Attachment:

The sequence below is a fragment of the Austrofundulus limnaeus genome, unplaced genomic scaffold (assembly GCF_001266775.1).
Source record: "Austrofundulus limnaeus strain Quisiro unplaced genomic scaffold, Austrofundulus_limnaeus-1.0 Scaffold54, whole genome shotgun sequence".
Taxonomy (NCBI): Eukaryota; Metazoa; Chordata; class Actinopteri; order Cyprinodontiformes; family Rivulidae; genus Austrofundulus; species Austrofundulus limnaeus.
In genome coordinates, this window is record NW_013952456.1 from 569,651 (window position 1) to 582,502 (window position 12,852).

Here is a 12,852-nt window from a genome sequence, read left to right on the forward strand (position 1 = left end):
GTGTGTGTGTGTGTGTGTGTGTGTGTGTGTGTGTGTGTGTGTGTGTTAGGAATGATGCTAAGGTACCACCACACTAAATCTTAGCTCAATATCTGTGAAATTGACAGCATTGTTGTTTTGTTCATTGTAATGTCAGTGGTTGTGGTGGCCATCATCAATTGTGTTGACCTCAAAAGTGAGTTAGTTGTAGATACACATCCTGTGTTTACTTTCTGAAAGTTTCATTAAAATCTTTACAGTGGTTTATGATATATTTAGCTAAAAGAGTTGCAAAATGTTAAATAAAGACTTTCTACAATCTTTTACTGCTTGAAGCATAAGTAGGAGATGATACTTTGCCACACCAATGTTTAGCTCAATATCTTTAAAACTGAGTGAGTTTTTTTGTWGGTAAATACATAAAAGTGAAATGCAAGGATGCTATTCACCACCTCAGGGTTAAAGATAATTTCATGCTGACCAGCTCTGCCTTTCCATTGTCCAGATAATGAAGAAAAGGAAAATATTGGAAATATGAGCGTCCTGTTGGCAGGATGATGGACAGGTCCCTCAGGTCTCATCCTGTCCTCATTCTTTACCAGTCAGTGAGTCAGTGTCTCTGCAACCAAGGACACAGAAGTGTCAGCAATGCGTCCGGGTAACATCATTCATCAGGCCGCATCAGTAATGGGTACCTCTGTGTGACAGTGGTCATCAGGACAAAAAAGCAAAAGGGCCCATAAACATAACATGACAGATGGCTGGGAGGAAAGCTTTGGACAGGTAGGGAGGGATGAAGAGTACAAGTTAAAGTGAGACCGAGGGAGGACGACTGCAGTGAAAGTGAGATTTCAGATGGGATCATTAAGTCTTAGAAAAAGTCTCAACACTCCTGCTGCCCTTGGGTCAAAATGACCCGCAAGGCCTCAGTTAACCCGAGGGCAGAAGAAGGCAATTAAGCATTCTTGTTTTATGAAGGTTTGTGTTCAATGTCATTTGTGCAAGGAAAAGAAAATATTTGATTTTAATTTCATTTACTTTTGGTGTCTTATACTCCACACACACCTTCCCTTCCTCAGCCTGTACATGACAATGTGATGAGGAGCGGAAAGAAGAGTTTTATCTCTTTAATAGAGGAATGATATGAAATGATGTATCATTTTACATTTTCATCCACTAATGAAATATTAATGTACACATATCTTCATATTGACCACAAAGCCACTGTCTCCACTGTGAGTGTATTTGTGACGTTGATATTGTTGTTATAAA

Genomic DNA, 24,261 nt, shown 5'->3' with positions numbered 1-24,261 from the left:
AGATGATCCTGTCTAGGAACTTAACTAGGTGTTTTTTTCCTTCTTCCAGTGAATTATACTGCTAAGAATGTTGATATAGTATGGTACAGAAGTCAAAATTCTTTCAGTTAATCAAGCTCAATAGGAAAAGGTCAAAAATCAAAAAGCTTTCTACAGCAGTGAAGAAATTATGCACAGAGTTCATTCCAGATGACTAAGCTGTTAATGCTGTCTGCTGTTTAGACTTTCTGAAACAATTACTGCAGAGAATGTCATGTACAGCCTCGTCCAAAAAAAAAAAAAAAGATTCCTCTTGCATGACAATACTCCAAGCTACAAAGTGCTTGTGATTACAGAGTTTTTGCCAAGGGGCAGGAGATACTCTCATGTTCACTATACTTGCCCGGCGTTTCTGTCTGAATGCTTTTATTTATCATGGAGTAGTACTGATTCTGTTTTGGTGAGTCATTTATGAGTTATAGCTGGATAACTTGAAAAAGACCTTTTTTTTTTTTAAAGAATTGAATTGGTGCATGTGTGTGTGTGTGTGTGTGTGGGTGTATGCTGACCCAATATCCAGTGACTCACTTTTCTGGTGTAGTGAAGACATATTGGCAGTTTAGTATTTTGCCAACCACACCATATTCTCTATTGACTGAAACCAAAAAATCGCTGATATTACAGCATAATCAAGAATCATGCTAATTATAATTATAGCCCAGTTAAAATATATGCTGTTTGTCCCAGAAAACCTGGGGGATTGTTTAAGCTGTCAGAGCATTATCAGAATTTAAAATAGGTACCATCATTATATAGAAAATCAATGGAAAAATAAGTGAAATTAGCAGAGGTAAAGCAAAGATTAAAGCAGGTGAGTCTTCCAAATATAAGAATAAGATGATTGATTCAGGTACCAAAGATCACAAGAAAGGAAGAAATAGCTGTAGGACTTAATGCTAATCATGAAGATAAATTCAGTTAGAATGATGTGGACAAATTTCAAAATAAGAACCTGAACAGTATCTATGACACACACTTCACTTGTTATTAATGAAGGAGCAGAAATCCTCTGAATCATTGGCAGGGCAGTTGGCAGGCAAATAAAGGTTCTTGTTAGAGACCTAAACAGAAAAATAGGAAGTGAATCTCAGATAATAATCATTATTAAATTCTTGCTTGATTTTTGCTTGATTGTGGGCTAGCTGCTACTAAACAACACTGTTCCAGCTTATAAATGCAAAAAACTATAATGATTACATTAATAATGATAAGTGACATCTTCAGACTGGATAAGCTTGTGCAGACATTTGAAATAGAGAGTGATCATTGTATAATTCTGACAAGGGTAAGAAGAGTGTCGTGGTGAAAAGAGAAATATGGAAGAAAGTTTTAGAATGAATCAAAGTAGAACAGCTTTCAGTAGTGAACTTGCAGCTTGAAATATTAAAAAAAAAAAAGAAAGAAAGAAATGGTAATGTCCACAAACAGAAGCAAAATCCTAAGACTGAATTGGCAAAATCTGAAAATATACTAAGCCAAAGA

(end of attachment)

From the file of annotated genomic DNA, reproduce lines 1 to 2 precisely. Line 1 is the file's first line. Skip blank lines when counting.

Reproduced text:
The sequence below is a fragment of the Austrofundulus limnaeus genome, unplaced genomic scaffold (assembly GCF_001266775.1).
Source record: "Austrofundulus limnaeus strain Quisiro unplaced genomic scaffold, Austrofundulus_limnaeus-1.0 Scaffold54, whole genome shotgun sequence".